editor's blog
Subscribe Now

TSVs: Like Vias, Only 1000X Deeper

We recently looked at Applied Materials’ solution to the challenges of lining small vias: using cobalt. But those are through-dielectric vias. What about through-silicon vias (TSVs)? After all, they can be a thousand times deeper than a standard via, so if a standard via is hard to cover, imagine how hard it must be for a TSV.

Of course, we’re talking a wider via, but AMAT says that standard physical vapor deposition (PVD) tools do an inadequate job of coating the TSVs when applying the barrier, for lots of the same reasons we discussed in the cobalt story.

Their solution to the TSV issue isn’t quite as radical as a new metal; it involves tightening up the angle of dispersion for the metals, providing better coverage. With better coverage, the barrier can also be made thinner, saving cost. A thinner layer is faster to deposit, improving throughput (and reducing cost).

Figure.png

 

(Image courtesy Applied Materials)

In addition, they’ve built a production-worthy chamber for use with titanium rather than the more typical “proven” tantalum. Titanium apparently being cheaper than tantalum. Both can be integrated with the copper seed.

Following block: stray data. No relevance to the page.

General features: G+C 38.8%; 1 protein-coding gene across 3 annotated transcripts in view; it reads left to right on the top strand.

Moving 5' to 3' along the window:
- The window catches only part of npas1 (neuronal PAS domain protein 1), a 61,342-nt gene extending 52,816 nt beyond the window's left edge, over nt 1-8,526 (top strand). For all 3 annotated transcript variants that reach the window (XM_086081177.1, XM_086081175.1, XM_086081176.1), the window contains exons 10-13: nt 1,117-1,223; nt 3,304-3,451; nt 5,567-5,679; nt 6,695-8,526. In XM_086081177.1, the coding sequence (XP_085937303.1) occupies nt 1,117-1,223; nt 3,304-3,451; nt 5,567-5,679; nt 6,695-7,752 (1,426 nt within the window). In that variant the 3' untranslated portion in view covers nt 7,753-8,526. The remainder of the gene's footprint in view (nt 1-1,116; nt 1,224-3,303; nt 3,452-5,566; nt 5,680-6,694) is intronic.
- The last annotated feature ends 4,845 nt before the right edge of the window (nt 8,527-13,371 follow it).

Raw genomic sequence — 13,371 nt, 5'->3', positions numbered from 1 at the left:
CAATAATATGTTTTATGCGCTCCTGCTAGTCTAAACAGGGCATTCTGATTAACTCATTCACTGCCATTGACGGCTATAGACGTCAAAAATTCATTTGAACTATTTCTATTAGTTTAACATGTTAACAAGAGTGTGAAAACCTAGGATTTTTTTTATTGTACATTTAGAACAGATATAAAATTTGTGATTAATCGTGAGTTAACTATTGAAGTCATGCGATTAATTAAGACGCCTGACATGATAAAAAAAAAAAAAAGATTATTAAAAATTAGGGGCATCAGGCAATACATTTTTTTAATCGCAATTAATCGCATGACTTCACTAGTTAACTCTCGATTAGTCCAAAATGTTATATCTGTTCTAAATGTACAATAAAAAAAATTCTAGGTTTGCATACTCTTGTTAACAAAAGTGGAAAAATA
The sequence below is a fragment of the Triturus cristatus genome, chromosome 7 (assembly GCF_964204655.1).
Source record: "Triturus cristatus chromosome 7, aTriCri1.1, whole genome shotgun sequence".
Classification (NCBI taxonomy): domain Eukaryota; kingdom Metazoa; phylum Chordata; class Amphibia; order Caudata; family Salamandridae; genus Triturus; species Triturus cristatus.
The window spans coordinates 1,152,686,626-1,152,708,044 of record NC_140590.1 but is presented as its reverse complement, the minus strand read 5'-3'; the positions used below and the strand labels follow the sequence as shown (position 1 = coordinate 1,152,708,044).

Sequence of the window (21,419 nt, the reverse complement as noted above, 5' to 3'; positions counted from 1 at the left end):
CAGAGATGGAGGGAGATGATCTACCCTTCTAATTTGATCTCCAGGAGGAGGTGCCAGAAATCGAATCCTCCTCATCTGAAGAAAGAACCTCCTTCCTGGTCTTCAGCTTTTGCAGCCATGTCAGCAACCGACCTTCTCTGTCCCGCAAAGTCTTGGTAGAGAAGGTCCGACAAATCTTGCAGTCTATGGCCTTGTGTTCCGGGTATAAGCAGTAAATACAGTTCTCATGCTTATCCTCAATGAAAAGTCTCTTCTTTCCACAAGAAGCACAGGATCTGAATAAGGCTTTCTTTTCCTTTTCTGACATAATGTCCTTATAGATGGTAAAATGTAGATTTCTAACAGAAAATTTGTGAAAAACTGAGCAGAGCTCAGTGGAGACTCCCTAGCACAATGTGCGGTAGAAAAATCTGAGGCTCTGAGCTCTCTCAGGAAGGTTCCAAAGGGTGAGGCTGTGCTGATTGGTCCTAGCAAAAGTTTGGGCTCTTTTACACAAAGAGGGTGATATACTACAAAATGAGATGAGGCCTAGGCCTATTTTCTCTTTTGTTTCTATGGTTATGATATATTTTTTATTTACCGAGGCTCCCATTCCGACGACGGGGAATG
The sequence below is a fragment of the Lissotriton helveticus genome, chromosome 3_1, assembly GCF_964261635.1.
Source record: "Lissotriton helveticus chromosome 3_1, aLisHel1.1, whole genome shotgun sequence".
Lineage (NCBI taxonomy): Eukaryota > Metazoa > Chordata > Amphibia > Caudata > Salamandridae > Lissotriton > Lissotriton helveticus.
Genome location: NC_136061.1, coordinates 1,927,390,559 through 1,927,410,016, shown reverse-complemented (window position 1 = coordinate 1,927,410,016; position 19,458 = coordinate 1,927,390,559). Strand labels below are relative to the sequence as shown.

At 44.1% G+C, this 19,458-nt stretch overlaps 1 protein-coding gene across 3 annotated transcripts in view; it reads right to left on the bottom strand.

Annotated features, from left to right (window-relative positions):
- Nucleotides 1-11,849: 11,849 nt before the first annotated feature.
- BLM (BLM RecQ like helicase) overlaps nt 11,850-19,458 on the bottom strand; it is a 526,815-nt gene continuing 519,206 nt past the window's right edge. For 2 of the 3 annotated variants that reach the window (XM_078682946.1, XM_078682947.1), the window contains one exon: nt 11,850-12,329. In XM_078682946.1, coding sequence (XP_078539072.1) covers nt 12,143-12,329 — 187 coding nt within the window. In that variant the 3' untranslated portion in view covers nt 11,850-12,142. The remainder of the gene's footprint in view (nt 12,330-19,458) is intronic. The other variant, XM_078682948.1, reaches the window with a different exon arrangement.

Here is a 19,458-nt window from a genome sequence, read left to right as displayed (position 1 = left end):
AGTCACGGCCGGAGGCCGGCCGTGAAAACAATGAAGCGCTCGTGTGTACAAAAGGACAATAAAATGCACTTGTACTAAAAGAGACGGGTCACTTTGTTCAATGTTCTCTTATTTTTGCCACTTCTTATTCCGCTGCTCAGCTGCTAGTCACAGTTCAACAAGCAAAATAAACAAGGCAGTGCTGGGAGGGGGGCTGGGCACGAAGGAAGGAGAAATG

You can read more about their Ventura PVD in their announcement.

Leave a Reply

featured blogs
Jul 16, 2018
This week it is CDNLive Japan on Friday July 20th. I will be there so obviously this will be my latest trip to Japan...but we will start by looking at my first trip to Japan. The first trip I made to Japan was in 1983. This was very early. If you have been in semiconductors o...
Jul 12, 2018
A single failure of a machine due to heat can bring down an entire assembly line to halt. At the printed circuit board level, we designers need to provide the most robust solutions to keep the wheels...
Jun 29, 2018
Once you'€™ve made the correct decision to add Speedcore eFPGA IP to your ASIC or SoC design, the next question you'€™ll need to answer is how large to make the eFPGA. That'€™s a multi-dimensional question because Speedcore eFPGAs contain many types of blocks including:...